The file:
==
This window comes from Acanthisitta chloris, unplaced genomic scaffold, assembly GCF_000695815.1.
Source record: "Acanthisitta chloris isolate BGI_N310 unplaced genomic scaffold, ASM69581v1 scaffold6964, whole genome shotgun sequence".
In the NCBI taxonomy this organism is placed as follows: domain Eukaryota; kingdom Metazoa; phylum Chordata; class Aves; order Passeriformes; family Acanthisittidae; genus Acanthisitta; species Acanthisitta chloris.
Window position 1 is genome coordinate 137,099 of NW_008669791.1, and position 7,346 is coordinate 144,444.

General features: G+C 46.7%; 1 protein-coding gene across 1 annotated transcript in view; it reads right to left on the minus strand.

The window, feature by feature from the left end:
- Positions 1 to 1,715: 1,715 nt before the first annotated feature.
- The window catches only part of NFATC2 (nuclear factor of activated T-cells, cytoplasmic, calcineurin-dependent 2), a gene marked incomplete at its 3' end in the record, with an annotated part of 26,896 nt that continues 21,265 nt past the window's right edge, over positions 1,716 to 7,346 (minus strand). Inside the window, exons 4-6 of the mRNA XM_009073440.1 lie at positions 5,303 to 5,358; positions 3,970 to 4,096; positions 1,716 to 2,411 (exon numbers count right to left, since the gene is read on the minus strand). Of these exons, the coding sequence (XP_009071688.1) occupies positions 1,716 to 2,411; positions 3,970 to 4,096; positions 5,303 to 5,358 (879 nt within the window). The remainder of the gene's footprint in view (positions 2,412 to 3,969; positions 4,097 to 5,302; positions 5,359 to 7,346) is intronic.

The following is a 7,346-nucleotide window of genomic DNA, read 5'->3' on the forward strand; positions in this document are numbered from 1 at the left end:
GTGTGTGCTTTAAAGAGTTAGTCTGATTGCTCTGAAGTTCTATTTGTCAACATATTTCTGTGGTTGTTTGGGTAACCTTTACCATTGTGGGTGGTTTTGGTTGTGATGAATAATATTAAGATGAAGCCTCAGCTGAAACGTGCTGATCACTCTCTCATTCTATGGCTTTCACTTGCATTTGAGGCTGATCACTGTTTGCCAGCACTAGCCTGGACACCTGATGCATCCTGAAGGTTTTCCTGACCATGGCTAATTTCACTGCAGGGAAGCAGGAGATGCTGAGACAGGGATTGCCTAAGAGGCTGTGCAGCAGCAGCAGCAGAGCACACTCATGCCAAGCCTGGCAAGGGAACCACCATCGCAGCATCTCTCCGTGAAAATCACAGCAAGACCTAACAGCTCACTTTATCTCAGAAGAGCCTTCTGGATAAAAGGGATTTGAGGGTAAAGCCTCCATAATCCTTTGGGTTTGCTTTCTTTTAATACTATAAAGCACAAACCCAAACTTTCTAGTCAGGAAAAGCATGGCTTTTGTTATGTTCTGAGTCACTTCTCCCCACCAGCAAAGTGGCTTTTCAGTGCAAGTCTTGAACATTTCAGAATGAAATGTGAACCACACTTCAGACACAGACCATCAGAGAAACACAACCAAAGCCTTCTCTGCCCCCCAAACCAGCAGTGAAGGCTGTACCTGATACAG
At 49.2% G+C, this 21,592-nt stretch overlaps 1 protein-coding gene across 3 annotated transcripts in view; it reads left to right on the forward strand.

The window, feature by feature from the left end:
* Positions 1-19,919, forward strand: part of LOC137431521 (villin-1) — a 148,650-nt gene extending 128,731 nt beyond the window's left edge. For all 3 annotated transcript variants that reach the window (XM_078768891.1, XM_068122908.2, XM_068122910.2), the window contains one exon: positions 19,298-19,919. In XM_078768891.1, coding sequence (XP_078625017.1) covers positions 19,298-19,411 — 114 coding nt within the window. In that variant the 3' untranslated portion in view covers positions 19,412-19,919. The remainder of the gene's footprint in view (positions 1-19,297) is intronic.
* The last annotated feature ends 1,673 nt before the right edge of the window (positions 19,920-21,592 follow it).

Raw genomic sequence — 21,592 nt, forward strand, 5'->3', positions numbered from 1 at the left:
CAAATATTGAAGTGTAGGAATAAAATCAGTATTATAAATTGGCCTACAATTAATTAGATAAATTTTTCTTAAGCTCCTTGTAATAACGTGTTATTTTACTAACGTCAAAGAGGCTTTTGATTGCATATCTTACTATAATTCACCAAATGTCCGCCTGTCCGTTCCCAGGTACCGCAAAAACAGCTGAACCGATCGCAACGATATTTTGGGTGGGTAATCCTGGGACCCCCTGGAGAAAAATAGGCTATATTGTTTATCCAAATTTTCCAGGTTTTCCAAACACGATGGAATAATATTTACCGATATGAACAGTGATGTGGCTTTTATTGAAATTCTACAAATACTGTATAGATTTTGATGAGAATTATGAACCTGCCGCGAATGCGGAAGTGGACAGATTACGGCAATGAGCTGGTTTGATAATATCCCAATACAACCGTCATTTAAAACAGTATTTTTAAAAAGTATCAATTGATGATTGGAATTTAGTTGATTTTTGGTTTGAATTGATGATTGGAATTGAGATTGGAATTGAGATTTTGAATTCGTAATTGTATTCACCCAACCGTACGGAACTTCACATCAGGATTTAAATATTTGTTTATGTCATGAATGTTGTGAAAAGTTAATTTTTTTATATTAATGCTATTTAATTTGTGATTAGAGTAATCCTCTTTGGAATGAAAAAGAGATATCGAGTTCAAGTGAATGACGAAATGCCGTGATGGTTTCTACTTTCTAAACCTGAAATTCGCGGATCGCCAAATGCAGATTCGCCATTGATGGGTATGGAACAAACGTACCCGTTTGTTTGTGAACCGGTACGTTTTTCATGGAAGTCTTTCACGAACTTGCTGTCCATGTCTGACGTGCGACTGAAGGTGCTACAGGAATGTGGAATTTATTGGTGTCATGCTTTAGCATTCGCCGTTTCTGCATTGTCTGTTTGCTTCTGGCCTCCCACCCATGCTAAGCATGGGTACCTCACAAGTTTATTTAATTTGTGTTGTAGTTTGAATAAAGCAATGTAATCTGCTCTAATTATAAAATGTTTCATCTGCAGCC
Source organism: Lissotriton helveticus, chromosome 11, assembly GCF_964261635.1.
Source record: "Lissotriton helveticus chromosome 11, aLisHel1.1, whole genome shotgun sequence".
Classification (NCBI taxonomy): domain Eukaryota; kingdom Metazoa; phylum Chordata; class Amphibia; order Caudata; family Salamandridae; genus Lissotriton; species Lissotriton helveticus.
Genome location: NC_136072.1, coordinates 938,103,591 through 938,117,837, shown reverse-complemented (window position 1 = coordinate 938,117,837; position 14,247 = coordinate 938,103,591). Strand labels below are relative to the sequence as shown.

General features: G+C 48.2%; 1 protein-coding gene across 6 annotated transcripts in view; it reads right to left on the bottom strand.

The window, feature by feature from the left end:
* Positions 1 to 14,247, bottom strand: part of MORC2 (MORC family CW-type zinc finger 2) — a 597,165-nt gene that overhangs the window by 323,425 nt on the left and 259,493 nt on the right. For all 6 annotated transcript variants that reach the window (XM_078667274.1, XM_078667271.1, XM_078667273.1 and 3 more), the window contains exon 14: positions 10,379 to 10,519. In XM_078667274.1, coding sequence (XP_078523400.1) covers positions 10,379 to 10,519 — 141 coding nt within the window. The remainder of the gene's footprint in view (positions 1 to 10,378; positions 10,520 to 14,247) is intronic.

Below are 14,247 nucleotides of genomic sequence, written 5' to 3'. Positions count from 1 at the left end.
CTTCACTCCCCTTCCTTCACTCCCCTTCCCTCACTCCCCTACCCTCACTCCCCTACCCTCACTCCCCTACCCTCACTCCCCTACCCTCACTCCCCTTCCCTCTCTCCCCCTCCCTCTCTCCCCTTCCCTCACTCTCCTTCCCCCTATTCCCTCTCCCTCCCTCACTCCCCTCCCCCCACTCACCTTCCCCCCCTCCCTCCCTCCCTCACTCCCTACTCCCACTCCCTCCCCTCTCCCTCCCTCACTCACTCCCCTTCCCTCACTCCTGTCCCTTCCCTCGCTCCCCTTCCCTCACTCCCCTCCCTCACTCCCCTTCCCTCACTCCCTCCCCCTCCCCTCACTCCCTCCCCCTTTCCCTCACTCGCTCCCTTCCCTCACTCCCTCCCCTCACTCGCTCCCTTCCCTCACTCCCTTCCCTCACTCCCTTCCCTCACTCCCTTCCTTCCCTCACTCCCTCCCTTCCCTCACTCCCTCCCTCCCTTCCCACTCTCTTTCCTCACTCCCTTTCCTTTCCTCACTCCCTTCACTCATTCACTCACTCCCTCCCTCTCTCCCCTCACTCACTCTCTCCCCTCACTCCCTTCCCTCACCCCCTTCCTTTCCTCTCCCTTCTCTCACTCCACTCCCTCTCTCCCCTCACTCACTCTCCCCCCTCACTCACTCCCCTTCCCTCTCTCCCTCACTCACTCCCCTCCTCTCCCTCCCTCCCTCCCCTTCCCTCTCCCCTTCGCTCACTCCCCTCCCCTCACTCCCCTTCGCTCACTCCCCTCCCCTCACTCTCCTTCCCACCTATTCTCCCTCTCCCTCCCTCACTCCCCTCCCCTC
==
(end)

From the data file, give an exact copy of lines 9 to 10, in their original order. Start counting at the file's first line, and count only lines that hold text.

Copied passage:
The following is a 7,346-nucleotide window of genomic DNA, read 5'->3' on the forward strand; positions in this document are numbered from 1 at the left end:
GTGTGTGCTTTAAAGAGTTAGTCTGATTGCTCTGAAGTTCTATTTGTCAACATATTTCTGTGGTTGTTTGGGTAACCTTTACCATTGTGGGTGGTTTTGGTTGTGATGAATAATATTAAGATGAAGCCTCAGCTGAAACGTGCTGATCACTCTCTCATTCTATGGCTTTCACTTGCATTTGAGGCTGATCACTGTTTGCCAGCACTAGCCTGGACACCTGATGCATCCTGAAGGTTTTCCTGACCATGGCTAATTTCACTGCAGGGAAGCAGGAGATGCTGAGACAGGGATTGCCTAAGAGGCTGTGCAGCAGCAGCAGCAGAGCACACTCATGCCAAGCCTGGCAAGGGAACCACCATCGCAGCATCTCTCCGTGAAAATCACAGCAAGACCTAACAGCTCACTTTATCTCAGAAGAGCCTTCTGGATAAAAGGGATTTGAGGGTAAAGCCTCCATAATCCTTTGGGTTTGCTTTCTTTTAATACTATAAAGCACAAACCCAAACTTTCTAGTCAGGAAAAGCATGGCTTTTGTTATGTTCTGAGTCACTTCTCCCCACCAGCAAAGTGGCTTTTCAGTGCAAGTCTTGAACATTTCAGAATGAAATGTGAACCACACTTCAGACACAGACCATCAGAGAAACACAACCAAAGCCTTCTCTGCCCCCCAAACCAGCAGTGAAGGCTGTACCTGATACAG